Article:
Successful couples are said to have chemistry, but a study by an Oxford graduate suggests that dating may actually have more to do with physics.
Waiting for Mr or Mrs Right might be the best option
Richard Ecob adapted a system for modelling atoms in radioactive decay to investigate how we look for partners.
He found that "super daters", people who have many short relationships, have a good effect on others' lives.
This is because they break up weak couples, forcing their victims to find better relationships.
At the root of the system, says Mr Ecob, is the similarity between the probability of the nucleus of an atom decaying and that of a couple breaking up.
The decay of a nucleus is described in terms of "transit states": the series of change it has been through to get to its current situation.
The probability of someone having been in two relationships, for example, is the same as that of a nucleus decaying twice.
"We had an inkling that it might be the same because we saw similarities," he told the BBC News website.
"When we worked it out, the graphs we got were very similar."
To model the phenomenon, he wrote a computer program which placed "software singles", people seeking partners, in an imaginary social network.
Having more varied tastes has no impact on finding a partner
Each single had a set of interests, which they also looked for in potential partners.
The research suggested that multiple daters, those who form many relationships, were less effective at finding the right partner than those who remained in one place and let others come to them.
"If you have a complex network and you stay in one site you see more traffic coming through," he said. "It's a denser network, so there are more possible matches."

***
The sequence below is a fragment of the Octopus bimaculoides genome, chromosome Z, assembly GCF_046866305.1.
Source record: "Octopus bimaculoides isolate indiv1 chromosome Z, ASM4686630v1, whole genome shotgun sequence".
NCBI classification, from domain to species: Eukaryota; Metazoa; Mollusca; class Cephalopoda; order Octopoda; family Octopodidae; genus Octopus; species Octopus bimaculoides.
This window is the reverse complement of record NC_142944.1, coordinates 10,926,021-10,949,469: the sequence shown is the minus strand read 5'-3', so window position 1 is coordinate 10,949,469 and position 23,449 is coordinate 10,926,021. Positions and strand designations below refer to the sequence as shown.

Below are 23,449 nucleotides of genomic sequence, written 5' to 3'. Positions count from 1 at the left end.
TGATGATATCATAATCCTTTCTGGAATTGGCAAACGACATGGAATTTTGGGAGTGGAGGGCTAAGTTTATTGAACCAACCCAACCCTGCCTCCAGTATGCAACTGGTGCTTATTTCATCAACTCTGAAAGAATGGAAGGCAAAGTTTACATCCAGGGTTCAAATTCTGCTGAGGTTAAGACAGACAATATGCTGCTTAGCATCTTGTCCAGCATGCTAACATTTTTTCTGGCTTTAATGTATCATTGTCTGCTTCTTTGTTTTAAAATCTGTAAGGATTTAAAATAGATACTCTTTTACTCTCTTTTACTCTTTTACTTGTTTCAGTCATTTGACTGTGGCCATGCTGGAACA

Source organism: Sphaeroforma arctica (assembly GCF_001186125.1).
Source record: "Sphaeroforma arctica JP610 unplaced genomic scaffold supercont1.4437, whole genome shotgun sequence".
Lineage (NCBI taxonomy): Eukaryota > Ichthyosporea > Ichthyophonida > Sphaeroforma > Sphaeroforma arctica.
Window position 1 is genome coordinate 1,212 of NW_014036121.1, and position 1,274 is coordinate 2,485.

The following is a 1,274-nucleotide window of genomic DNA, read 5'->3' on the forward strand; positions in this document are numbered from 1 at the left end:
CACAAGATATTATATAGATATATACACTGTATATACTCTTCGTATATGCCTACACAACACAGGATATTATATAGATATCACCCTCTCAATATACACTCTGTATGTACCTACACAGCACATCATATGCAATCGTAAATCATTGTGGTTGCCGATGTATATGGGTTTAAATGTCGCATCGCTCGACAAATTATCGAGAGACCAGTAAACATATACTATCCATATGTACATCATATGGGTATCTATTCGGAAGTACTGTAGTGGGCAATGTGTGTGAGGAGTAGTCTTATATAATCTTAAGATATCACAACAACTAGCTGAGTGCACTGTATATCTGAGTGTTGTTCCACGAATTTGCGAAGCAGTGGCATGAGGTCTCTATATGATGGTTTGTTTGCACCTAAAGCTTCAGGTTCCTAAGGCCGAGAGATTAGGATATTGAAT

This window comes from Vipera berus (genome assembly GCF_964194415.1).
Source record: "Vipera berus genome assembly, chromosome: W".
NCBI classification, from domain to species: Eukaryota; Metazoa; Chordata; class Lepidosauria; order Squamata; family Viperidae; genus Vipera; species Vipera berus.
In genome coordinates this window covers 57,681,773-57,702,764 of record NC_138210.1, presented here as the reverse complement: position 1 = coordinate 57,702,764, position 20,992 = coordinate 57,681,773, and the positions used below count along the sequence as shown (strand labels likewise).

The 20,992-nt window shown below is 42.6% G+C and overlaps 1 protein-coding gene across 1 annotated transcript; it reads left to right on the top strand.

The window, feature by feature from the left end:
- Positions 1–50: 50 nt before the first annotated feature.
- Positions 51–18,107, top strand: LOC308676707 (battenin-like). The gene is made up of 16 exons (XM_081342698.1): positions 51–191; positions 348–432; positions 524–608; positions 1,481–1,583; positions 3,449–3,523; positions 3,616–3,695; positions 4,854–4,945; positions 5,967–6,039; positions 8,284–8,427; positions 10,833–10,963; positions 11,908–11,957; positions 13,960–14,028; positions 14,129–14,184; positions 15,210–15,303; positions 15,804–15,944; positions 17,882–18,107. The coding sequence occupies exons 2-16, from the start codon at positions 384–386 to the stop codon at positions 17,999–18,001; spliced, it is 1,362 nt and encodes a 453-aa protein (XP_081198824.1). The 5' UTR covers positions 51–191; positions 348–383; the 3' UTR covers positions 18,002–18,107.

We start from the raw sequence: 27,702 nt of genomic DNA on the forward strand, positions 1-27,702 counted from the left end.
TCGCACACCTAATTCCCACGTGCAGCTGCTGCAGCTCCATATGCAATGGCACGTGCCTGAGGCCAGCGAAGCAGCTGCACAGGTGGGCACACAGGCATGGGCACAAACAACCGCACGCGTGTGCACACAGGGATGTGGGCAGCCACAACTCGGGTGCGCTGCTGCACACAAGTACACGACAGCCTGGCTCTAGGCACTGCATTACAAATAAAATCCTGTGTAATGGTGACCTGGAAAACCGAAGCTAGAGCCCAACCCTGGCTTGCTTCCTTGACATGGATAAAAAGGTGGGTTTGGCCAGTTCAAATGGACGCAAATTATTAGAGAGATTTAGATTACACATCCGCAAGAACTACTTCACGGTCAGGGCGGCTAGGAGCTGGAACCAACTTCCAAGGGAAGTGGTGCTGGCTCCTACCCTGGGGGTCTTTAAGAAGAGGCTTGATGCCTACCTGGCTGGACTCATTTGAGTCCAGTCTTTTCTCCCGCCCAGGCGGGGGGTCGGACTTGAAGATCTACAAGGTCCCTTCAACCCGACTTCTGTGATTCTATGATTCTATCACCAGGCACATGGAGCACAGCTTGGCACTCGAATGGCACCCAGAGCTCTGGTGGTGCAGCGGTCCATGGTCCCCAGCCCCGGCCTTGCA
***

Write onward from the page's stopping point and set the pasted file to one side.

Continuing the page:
Another surprising discovery was that an increased set of preferences made no difference to a single's chance of ending up in a relationship.
Despite modern people having more complex and varied interests than before, said Mr Ecob, this had no impact on their ability to date.
So long as they were still willing to accept partners who met only a fraction of their criteria, the number of potential matches remained the same.
The next stage of the project is to show that it can also be applied to business and political matches as well as it can to personal relationships.
"We think it'll match up the same," said Mr Ecob. "If you're with a phone company and you know they're not an ideal match, you're going to look for someone who is. It's a very similar situation."
Mr Ecob, who was recently awarded a first class Physics degree, undertook the study as part of his Masters research project. He worked closely with his supervisors, David Smith and Neil Johnson, who are now taking the study further.
They have entered the project in the prestigious Science, Engineering and Technology Student of the Year awards, which will be presented in London's Guildhall next month.